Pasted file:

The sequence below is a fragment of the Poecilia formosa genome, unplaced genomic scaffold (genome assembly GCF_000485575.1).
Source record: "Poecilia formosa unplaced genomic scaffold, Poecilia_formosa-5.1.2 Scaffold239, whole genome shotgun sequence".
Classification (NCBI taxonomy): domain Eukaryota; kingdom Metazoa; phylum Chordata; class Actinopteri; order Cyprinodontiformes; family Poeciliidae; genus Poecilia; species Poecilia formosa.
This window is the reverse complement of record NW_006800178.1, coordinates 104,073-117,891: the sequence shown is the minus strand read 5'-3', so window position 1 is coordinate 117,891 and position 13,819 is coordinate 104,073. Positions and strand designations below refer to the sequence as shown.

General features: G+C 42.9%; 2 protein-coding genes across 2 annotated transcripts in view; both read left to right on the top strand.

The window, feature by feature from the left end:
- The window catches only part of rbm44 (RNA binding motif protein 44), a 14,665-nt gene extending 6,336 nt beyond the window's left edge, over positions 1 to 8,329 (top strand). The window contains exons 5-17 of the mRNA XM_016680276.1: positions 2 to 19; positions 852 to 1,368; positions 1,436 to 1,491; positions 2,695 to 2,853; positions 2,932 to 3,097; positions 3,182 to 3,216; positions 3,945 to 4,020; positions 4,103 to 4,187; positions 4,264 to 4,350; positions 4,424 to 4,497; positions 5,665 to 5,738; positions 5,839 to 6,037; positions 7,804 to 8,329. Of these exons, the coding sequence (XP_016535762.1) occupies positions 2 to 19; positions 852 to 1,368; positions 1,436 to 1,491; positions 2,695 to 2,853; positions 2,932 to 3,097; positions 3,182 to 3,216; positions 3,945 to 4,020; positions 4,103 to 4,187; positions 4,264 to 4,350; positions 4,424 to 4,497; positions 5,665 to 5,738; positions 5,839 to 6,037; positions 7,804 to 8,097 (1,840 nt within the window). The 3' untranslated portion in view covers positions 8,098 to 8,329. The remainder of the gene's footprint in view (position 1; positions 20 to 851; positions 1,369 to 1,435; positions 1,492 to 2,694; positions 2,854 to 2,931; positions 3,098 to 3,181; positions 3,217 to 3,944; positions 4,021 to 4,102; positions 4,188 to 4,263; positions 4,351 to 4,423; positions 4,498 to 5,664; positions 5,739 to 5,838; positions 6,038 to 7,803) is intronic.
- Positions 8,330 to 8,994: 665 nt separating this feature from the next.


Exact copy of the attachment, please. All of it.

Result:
The sequence below is a fragment of the Poecilia formosa genome, unplaced genomic scaffold (genome assembly GCF_000485575.1).
Source record: "Poecilia formosa unplaced genomic scaffold, Poecilia_formosa-5.1.2 Scaffold239, whole genome shotgun sequence".
Classification (NCBI taxonomy): domain Eukaryota; kingdom Metazoa; phylum Chordata; class Actinopteri; order Cyprinodontiformes; family Poeciliidae; genus Poecilia; species Poecilia formosa.
This window is the reverse complement of record NW_006800178.1, coordinates 104,073-117,891: the sequence shown is the minus strand read 5'-3', so window position 1 is coordinate 117,891 and position 13,819 is coordinate 104,073. Positions and strand designations below refer to the sequence as shown.

General features: G+C 42.9%; 2 protein-coding genes across 2 annotated transcripts in view; both read left to right on the top strand.

The window, feature by feature from the left end:
- The window catches only part of rbm44 (RNA binding motif protein 44), a 14,665-nt gene extending 6,336 nt beyond the window's left edge, over positions 1 to 8,329 (top strand). The window contains exons 5-17 of the mRNA XM_016680276.1: positions 2 to 19; positions 852 to 1,368; positions 1,436 to 1,491; positions 2,695 to 2,853; positions 2,932 to 3,097; positions 3,182 to 3,216; positions 3,945 to 4,020; positions 4,103 to 4,187; positions 4,264 to 4,350; positions 4,424 to 4,497; positions 5,665 to 5,738; positions 5,839 to 6,037; positions 7,804 to 8,329. Of these exons, the coding sequence (XP_016535762.1) occupies positions 2 to 19; positions 852 to 1,368; positions 1,436 to 1,491; positions 2,695 to 2,853; positions 2,932 to 3,097; positions 3,182 to 3,216; positions 3,945 to 4,020; positions 4,103 to 4,187; positions 4,264 to 4,350; positions 4,424 to 4,497; positions 5,665 to 5,738; positions 5,839 to 6,037; positions 7,804 to 8,097 (1,840 nt within the window). The 3' untranslated portion in view covers positions 8,098 to 8,329. The remainder of the gene's footprint in view (position 1; positions 20 to 851; positions 1,369 to 1,435; positions 1,492 to 2,694; positions 2,854 to 2,931; positions 3,098 to 3,181; positions 3,217 to 3,944; positions 4,021 to 4,102; positions 4,188 to 4,263; positions 4,351 to 4,423; positions 4,498 to 5,664; positions 5,739 to 5,838; positions 6,038 to 7,803) is intronic.
- Positions 8,330 to 8,994: 665 nt separating this feature from the next.